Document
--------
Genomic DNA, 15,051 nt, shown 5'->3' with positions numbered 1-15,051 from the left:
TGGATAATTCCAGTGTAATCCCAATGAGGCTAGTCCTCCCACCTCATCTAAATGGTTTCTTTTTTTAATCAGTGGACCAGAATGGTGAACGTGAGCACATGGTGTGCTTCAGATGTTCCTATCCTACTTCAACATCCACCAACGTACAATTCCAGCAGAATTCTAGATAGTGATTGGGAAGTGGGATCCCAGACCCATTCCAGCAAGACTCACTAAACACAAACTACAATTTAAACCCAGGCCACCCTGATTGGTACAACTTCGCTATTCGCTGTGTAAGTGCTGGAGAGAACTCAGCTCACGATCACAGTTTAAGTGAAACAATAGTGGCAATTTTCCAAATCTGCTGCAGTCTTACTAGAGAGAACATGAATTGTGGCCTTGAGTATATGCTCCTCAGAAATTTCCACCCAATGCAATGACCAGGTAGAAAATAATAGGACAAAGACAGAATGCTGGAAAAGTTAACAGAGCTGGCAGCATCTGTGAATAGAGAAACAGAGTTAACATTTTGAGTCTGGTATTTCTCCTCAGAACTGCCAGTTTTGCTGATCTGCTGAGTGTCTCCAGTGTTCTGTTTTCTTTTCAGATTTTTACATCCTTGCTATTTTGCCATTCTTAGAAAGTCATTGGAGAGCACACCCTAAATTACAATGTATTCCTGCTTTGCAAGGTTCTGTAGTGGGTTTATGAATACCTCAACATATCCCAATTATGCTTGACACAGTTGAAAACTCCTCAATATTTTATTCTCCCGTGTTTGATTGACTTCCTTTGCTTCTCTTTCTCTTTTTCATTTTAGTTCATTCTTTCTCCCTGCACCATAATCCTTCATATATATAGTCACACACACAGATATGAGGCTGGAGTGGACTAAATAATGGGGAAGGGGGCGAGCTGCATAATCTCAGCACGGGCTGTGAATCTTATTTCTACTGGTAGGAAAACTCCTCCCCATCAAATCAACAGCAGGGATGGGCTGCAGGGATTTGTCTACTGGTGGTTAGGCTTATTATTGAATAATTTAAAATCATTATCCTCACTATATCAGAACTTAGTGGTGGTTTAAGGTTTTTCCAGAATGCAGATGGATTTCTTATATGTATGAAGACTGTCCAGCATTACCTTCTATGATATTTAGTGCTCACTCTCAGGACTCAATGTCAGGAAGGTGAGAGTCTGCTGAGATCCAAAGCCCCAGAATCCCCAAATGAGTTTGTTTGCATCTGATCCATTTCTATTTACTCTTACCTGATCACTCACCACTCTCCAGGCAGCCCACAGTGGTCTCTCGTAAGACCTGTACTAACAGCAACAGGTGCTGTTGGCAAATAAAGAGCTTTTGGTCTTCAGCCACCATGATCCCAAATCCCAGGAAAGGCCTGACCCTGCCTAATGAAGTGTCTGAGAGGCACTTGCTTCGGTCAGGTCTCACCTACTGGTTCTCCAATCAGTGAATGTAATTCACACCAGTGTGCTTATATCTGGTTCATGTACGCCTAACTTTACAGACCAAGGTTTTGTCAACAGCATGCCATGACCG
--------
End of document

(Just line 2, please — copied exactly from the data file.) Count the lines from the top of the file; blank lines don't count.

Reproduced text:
TGGATAATTCCAGTGTAATCCCAATGAGGCTAGTCCTCCCACCTCATCTAAATGGTTTCTTTTTTTAATCAGTGGACCAGAATGGTGAACGTGAGCACATGGTGTGCTTCAGATGTTCCTATCCTACTTCAACATCCACCAACGTACAATTCCAGCAGAATTCTAGATAGTGATTGGGAAGTGGGATCCCAGACCCATTCCAGCAAGACTCACTAAACACAAACTACAATTTAAACCCAGGCCACCCTGATTGGTACAACTTCGCTATTCGCTGTGTAAGTGCTGGAGAGAACTCAGCTCACGATCACAGTTTAAGTGAAACAATAGTGGCAATTTTCCAAATCTGCTGCAGTCTTACTAGAGAGAACATGAATTGTGGCCTTGAGTATATGCTCCTCAGAAATTTCCACCCAATGCAATGACCAGGTAGAAAATAATAGGACAAAGACAGAATGCTGGAAAAGTTAACAGAGCTGGCAGCATCTGTGAATAGAGAAACAGAGTTAACATTTTGAGTCTGGTATTTCTCCTCAGAACTGCCAGTTTTGCTGATCTGCTGAGTGTCTCCAGTGTTCTGTTTTCTTTTCAGATTTTTACATCCTTGCTATTTTGCCATTCTTAGAAAGTCATTGGAGAGCACACCCTAAATTACAATGTATTCCTGCTTTGCAAGGTTCTGTAGTGGGTTTATGAATACCTCAACATATCCCAATTATGCTTGACACAGTTGAAAACTCCTCAATATTTTATTCTCCCGTGTTTGATTGACTTCCTTTGCTTCTCTTTCTCTTTTTCATTTTAGTTCATTCTTTCTCCCTGCACCATAATCCTTCATATATATAGTCACACACACAGATATGAGGCTGGAGTGGACTAAATAATGGGGAAGGGGGCGAGCTGCATAATCTCAGCACGGGCTGTGAATCTTATTTCTACTGGTAGGAAAACTCCTCCCCATCAAATCAACAGCAGGGATGGGCTGCAGGGATTTGTCTACTGGTGGTTAGGCTTATTATTGAATAATTTAAAATCATTATCCTCACTATATCAGAACTTAGTGGTGGTTTAAGGTTTTTCCAGAATGCAGATGGATTTCTTATATGTATGAAGACTGTCCAGCATTACCTTCTATGATATTTAGTGCTCACTCTCAGGACTCAATGTCAGGAAGGTGAGAGTCTGCTGAGATCCAAAGCCCCAGAATCCCCAAATGAGTTTGTTTGCATCTGATCCATTTCTATTTACTCTTACCTGATCACTCACCACTCTCCAGGCAGCCCACAGTGGTCTCTCGTAAGACCTGTACTAACAGCAACAGGTGCTGTTGGCAAATAAAGAGCTTTTGGTCTTCAGCCACCATGATCCCAAATCCCAGGAAAGGCCTGACCCTGCCTAATGAAGTGTCTGAGAGGCACTTGCTTCGGTCAGGTCTCACCTACTGGTTCTCCAATCAGTGAATGTAATTCACACCAGTGTGCTTATATCTGGTTCATGTACGCCTAACTTTACAGACCAAGGTTTTGTCAACAGCATGCCATGACCG